Sunday, April 01, 2007

Community Radio in El Salvador


Radio Sumpul is noncommercial, community radio broadcasting from Guarjilla in Chalatenango province. It is part of a network of community radio stations stretching across El Salvador known as ARPAS.

Radio Sumpul, like other stations in ARPAS, plays a variety of music, news and educational programs for all ages of listeners. The operation at Radio Sumpul is staffed by volunteers. One of the staff explained to me that the volunteers, most of whom are women, work at the station because they are commited to the project and because they are able to gain experience working with the technology of an actual radio station.

Radio Sumpul and the other radio stations do not accept political ads from any political party. Accepting ads or endorsing candidates could jeopardize their ability to function independently.

Radio Sumpul has a sister radio station at WERU in Blue Hill and Bangor, Maine. On the website archives at WERU you can listen to a variety of reports broadcast originally by Radio Sumpul, as well as WERU reports related to El Salvador. From WERU's website:

Radio Sumpul is named for the Sumpul river, and in memory of the massacre that occurred there in 1980, in which more than 600 people were killed by the Salvadoran and Honduran armies as they attempted to flee the war by crossing the river to safety in Honduras. As the war raged on, through the 1980s and early 90s, many people decided to return to their communities. Radio Sumpul is coordinated by CCR, (Rural Communities of Chalatenango), a branch of CRIPDES (The Association of Rural Communities for the Development of El Salvador). CRIPDES was founded in 1984 by refugees of the war. They organized themselves and returned to their communities, even while the war was still raging on. Today the groups focus on organizing in their rural communities for social and economic justice.

In a country where television and newspapers are dominated my major business interests, and where internet access is limited, Radio Sumpul and the other community radio stations provide an important independent voice on the Salvadoran airwaves.

7 comments:

Tomas said...

I've been to Guarjila several times and know many of the wonderful young folks who participate in Radio Sumpul. Thanks for featuring the work they do!

El-Visitador said...

I find it hilariously delicious that these community radios were denied permits over and over (and shut down) before the 1996 law that did away with the corrupt ANTEL state enterprise. The lefties complained when ANTEL was privatized and stripped of its regulatory powers; yet it was the aggresively innovative and rather professional SIGET that arose from the 1996 law that finally sold these community radios the radio spectrum that allows their continued existence.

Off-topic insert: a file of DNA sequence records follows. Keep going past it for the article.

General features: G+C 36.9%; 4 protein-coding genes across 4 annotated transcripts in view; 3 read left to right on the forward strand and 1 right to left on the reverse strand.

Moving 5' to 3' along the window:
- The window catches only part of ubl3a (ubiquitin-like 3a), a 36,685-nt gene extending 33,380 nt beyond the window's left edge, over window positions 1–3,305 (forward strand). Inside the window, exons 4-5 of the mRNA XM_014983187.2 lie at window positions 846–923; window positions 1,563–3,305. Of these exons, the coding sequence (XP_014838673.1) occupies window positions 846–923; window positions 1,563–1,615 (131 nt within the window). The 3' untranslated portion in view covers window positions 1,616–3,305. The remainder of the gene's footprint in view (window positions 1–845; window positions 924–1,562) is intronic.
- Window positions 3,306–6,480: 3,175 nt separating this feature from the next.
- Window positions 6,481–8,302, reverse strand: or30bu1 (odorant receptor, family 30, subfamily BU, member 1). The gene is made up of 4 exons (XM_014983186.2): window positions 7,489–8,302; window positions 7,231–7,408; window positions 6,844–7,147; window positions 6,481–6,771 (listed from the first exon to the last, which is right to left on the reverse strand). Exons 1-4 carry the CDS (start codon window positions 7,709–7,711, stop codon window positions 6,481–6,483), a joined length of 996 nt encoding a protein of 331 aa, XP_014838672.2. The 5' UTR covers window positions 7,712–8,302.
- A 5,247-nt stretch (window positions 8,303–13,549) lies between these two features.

Goes to show that "popular" "community" organizations often fail to realize that what's good for El Salvador is good for their communities.

D. Agosta said...

SIGET didn't just sell a frequency to the community radios. The community radios, through their national organization ARPAS, had to fight for years for these frequencies. SIGET like ANTEL did not act on the community radios requests for frequencies. The ARENA party pushed through legislation -- in a secretive dawn vote, in one case --which changed the regulatory framework, circumventing National Assembly negotiations to create a real space for community-based, socially responsive mass media. Rather than allocate a non-profit sector of the spectrum, as most countries do, these new regulations forced the community radios to raise money to buy a frequency or risk losing them by auction to the highest bidder.
The supposedly professional SIGET didn’t serve the community radios much better than ANTEL did; the only reason the community radios exist is the massive support they had from all progressive sectors -- non-profits, human rights organizations including the Human Rights Ombudsperson’s office, journalist’s organizations, unions, the U.N., and from the municipalities themselves, regardless of party affiliation.

El-Visitador said...

State-owned ANTEL: repeatedly rejected community radio applications, had them shut down via police raids.

Post-ANTEL privatization: licenses transparently, ethically, and fairly sold to highest bidder, including community radios.

Community radios are now legal.

You can spin it any way you like it, SIGET made it happen, corrupt ANTEL could never have.

Soy Salvadoreño said...

Just few words:

ANTEL = Government by militars.
SIGET = Government by civils.

Differences: ANTEL was corrupt. SIGET rules by clearly laws and transparency.

Anonymous said...

"ANTEL was corrupt. SIGET rules by clearly laws and transparency"

It sounds like the old trick they always do to privatize..

They almost say it: "State is corrupt and private is not", but the only reason why they don't say it that way is because ARENA is the "government".

I hope you're being sarcastic, Soy Salvadoreño.

tita said...

I visited El Salvador for the first time this spring break. We stayed in Guarjila and i heard an amazing story about Radio Sumpul:
The government had been sent to shut down the radio during the war. They attempted to confiscate all of their equitment but the townspeople of Guarjila blocked all of the roads leading out of the town. A deaf woman (only 12 at the time) jumped on the back of the pick-up truck as it tried to get away with the equitment and was slashed in her arm by a soldier.
And tomas is very correct in saying that the young people who run the station are incredible.